The State Board of Regents set aside their budget hearings Friday, instead choosing to hear from faculty, students and a businessman about how passage of the tax-limitation measures would hurt them personally.

Upon the recommendation of Wm. Rolfe Kerr, commissioner of higher education, the board voted to postpone their traditional budget hearings until November. Kerr argued that it would be unproductive to make budget decisions that may have to be overturned if the tax initiatives pass."These are not normal times, and we can't proceed with normal action," Kerr said.

He said the projected cuts of 13 percent, or $34 million, would hurt much more deeply than the 6 percent reduction of two years ago.

"We are not talking about a pro rata cut, where each person, program and institution would divide up the pain equally. We are talking about the agonizing process of identifying nearly 1,000 instructors and staff, 100 majors and vocational programs, 4,000 class offerings and, most importantly, 8,000 to 10,000 students that must be plucked from our institutions," the commissioner said.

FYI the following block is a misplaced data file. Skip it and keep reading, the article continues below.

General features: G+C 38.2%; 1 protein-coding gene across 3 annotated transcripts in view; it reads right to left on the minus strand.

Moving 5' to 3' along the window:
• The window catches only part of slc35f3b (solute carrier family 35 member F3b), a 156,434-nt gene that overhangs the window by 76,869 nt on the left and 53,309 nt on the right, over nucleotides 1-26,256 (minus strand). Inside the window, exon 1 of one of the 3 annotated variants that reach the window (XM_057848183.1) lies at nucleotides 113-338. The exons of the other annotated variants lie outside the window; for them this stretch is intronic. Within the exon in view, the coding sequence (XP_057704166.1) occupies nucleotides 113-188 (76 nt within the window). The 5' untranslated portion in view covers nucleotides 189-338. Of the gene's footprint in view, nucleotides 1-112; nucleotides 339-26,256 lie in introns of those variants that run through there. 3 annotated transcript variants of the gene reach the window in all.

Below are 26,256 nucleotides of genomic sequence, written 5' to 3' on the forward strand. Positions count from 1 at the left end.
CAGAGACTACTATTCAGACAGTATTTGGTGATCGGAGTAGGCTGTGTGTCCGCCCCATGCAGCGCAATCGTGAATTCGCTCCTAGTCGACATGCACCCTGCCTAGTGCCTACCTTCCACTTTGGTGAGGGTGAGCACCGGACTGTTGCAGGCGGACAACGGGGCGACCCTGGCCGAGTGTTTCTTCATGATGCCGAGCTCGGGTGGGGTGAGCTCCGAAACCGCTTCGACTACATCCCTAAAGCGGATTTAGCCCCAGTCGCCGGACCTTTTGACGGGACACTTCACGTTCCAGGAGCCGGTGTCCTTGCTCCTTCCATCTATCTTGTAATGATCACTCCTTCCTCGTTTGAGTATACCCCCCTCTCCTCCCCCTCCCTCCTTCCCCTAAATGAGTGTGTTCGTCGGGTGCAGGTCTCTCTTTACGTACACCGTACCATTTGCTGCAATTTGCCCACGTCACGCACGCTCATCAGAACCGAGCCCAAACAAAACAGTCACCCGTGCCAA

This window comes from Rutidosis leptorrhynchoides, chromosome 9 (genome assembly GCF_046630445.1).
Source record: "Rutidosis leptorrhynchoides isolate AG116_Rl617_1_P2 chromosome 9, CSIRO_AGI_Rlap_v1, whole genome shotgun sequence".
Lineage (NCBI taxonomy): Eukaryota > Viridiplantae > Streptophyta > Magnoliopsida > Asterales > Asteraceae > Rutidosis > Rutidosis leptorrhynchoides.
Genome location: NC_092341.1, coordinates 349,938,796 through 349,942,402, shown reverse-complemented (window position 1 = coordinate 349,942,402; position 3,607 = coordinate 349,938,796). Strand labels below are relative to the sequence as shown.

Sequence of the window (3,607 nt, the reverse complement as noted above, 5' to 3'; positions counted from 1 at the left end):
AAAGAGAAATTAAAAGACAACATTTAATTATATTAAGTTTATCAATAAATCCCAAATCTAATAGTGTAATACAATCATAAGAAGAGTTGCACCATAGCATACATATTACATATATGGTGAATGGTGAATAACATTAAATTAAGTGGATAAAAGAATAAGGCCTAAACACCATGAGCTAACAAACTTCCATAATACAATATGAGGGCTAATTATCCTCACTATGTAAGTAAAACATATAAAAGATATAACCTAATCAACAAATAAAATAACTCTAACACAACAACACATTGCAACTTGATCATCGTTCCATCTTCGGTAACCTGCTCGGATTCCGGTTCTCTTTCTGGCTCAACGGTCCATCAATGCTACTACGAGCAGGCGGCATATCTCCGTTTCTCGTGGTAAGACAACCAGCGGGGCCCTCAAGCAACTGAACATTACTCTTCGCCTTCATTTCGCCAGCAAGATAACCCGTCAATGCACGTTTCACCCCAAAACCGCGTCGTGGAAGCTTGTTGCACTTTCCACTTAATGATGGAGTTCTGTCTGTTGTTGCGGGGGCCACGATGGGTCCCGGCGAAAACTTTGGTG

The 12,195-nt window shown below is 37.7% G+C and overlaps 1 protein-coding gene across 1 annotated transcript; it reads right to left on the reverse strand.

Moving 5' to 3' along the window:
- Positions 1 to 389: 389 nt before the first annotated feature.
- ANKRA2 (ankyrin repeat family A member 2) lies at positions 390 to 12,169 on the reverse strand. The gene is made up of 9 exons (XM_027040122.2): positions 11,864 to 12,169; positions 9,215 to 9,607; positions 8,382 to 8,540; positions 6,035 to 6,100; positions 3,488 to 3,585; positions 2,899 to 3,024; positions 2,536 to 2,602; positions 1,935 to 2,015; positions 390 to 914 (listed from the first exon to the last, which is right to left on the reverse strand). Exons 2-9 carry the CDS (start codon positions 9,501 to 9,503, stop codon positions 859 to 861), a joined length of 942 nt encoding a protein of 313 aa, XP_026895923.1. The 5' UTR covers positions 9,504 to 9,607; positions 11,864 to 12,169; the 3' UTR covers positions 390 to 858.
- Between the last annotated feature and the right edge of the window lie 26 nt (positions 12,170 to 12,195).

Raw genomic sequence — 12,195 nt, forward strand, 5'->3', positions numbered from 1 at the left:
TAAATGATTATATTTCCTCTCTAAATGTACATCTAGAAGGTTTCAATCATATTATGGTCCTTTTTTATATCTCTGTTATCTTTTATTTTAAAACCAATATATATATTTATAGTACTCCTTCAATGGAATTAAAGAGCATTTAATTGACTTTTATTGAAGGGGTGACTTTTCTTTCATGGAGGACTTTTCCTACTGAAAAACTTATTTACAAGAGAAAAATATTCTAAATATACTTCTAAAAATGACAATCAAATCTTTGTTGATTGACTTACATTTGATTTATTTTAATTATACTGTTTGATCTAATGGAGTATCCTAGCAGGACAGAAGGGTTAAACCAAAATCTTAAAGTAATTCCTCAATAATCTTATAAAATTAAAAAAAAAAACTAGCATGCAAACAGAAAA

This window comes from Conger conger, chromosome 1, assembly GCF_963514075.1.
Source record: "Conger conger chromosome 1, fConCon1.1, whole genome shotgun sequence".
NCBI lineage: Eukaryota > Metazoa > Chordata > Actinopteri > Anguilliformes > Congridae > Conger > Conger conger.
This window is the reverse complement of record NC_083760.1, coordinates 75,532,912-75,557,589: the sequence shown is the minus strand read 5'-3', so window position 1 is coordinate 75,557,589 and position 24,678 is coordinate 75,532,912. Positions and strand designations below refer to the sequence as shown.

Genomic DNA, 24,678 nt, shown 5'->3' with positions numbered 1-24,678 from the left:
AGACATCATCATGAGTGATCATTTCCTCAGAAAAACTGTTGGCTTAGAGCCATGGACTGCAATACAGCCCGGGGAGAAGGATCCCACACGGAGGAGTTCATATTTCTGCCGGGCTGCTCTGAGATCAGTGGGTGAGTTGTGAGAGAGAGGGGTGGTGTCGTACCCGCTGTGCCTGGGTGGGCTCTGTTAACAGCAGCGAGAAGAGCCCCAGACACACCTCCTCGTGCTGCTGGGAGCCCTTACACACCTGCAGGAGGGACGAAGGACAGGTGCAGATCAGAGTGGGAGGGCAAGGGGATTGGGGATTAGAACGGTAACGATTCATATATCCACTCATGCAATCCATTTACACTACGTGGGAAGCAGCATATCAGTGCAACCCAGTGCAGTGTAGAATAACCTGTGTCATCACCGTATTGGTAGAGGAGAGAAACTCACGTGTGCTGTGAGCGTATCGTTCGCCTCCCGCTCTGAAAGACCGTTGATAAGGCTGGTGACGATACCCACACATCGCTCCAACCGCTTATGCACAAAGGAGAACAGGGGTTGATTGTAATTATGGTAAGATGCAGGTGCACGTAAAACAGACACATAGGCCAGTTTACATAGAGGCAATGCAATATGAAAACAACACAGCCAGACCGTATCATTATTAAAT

"We will try in every way possible to preserve our strengths. But even if we do not reduce funding for our star programs, many of our best students and instructors will choose to take their talents elsewhere," he said.

Three faculty members from the University of Utah and Utah State University and students from USU, Southern Utah State College and Salt Lake Community College detailed how the projected budget cuts could affect them.

The three faculty said any cuts that hurt the quality of their programs would force them to accept out-of-state offers. That would mean taking their research programs, which totaled $1.5 million, and accompanying staff with them, they said.

The students said they, and their peers, would have a difficult time paying the 25 to 30 percent increase in tuition that the regents have predicted will come with the budget cuts from tax limitation.

Dick Kallage of Bourne's Precision Controls, an international electronics firm with headquarters in Ogden, said his company employs 200 Utahns and their average salary is $26,000. In the international market in which Bourne's competes, the critical factor to success is continuous improvement. And that is tied to skilled workers, not equipment, Kallage said.

Kerr said that instead of the usual plea to legislators for adequate higher education budgets, he was pleading with citizens "to continue to invest in their families, to continue to invest in their communities, to continue to invest in the future of the state of Utah" by defeating the tax initiatives.